The Battery (Charleston)

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Two ten-inch Columbiads at the South Battery guard Charleston Harbor (1863)
Closeup of Columbiad at South Battery (1863)

The Battery is a landmark defensive seawall and promenade in Charleston, South Carolina, famous for its stately antebellum homes. It stretches along the lower shores of the Charleston peninsula, bordered by the Ashley and Cooper Rivers, which meet here to form Charleston harbor. Historically, it has been understood to extend from the beginning of the seawall at the site of the former Omar Shrine Temple (40-44 East Bay Street) to the intersection of what is now Murray Boulevard and King Street. The higher part of the promenade, paralleling East Battery, as the street is known south of Water Street, to the intersection of Murray Boulevard, is known as High Battery. Fort Sumter is visible from the Cooper River side (High Battery) and the point, as is Castle Pinckney, the World War II aircraft carrier USS Yorktown (CV-10), Fort Moultrie, and Sullivan's Island.

Fort Broughton (ca. 1735) and Fort Wilkins (during the American Revolution and War of 1812) occupied White or Oyster Point, so named because of the piles of bleached oyster shells on the point at the tip of the peninsula. In the 18th century, rocks and heavy materials were used to fortify the shore of the Cooper River on the eastern side of the peninsula. In 1838, this area of the Battery, known as High Battery, became a promenade. First used as a public park in 1837, the area now known as White Point Garden became a place for artillery during the American Civil War.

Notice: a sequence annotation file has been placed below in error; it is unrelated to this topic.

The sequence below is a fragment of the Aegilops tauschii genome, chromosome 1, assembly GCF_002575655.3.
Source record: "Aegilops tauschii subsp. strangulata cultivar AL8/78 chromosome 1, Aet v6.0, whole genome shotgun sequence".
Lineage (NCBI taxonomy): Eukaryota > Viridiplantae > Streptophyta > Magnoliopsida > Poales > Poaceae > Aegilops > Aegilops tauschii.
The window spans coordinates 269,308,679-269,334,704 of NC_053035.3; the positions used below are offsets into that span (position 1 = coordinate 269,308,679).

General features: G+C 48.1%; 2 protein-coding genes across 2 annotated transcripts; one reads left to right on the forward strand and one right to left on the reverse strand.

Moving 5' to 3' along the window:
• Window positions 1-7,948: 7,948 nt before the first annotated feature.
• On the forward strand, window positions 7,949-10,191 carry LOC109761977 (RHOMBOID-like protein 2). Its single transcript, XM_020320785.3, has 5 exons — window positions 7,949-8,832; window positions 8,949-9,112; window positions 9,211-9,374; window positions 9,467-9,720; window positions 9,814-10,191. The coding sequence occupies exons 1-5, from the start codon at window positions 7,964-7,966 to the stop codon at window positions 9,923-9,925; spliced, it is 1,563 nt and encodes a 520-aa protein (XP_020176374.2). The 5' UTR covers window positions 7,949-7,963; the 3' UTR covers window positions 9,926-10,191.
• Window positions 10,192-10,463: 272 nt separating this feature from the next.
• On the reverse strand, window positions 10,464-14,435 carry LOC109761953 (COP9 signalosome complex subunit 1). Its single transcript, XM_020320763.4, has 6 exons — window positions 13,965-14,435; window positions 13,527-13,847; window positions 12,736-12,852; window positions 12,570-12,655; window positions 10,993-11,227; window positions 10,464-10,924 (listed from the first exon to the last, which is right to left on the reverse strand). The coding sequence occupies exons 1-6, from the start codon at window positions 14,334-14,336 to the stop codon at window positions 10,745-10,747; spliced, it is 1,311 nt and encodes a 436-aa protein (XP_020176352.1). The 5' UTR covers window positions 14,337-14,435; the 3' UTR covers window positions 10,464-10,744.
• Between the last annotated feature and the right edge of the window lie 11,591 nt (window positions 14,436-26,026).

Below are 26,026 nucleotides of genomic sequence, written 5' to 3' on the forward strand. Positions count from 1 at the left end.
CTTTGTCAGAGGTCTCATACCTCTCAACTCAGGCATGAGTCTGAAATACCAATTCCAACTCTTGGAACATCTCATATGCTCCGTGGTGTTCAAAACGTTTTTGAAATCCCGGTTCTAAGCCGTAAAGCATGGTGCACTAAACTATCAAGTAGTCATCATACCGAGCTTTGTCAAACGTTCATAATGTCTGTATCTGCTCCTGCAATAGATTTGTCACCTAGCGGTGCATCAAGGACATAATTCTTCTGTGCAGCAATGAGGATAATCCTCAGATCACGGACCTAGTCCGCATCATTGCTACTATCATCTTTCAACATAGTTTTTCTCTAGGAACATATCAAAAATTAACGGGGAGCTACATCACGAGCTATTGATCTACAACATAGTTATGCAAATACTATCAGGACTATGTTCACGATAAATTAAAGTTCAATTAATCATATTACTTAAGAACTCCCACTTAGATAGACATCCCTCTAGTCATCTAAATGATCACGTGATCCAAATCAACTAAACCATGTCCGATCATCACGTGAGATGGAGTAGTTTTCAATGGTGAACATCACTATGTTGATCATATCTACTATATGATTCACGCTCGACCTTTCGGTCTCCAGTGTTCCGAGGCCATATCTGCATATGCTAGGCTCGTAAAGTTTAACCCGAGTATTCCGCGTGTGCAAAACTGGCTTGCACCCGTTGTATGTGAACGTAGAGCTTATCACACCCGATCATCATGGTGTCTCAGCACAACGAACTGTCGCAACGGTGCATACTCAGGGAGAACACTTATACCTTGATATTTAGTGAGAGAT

White Point Garden (often incorrectly referred to as "White Point Gardens") boasts many large southern live oak trees, a bandstand (1907), a few memorials, and pieces of artillery, some of which were used during the United States Civil War. A monument commemorates the hanging near that site of pirate captain Stede Bonnet and his crew in 1718, as well as the 1719 hanging of Richard Worley's pirates. The monument states that 29 of Bonnet's crew were executed close by. Although 29 of Bonnet's crew were sentenced to death, the evidence suggests that only 22 were actually hanged.[1]

In popular speech and in a number of unofficial guidebooks and Web sites, The Battery and White Point Garden are sometimes referred to as "Battery Park," but the park and seawall promenade are not regarded by the City of Charleston as a single entity, and the term "Battery Park" is not an official designation.

The Battery in ruins from shellfire, April, 1865
A historic home on the Battery.

See also

Media related to Battery Park (Charleston) at Wikimedia Commons

References

  1. ^ Thomas Bayley Howell & William Cobbett, A Complete Collection of State Trials and Proceedings for High Treason and Other Crimes and Misdemanors, Vol. XV, London, 1816, p. 1290.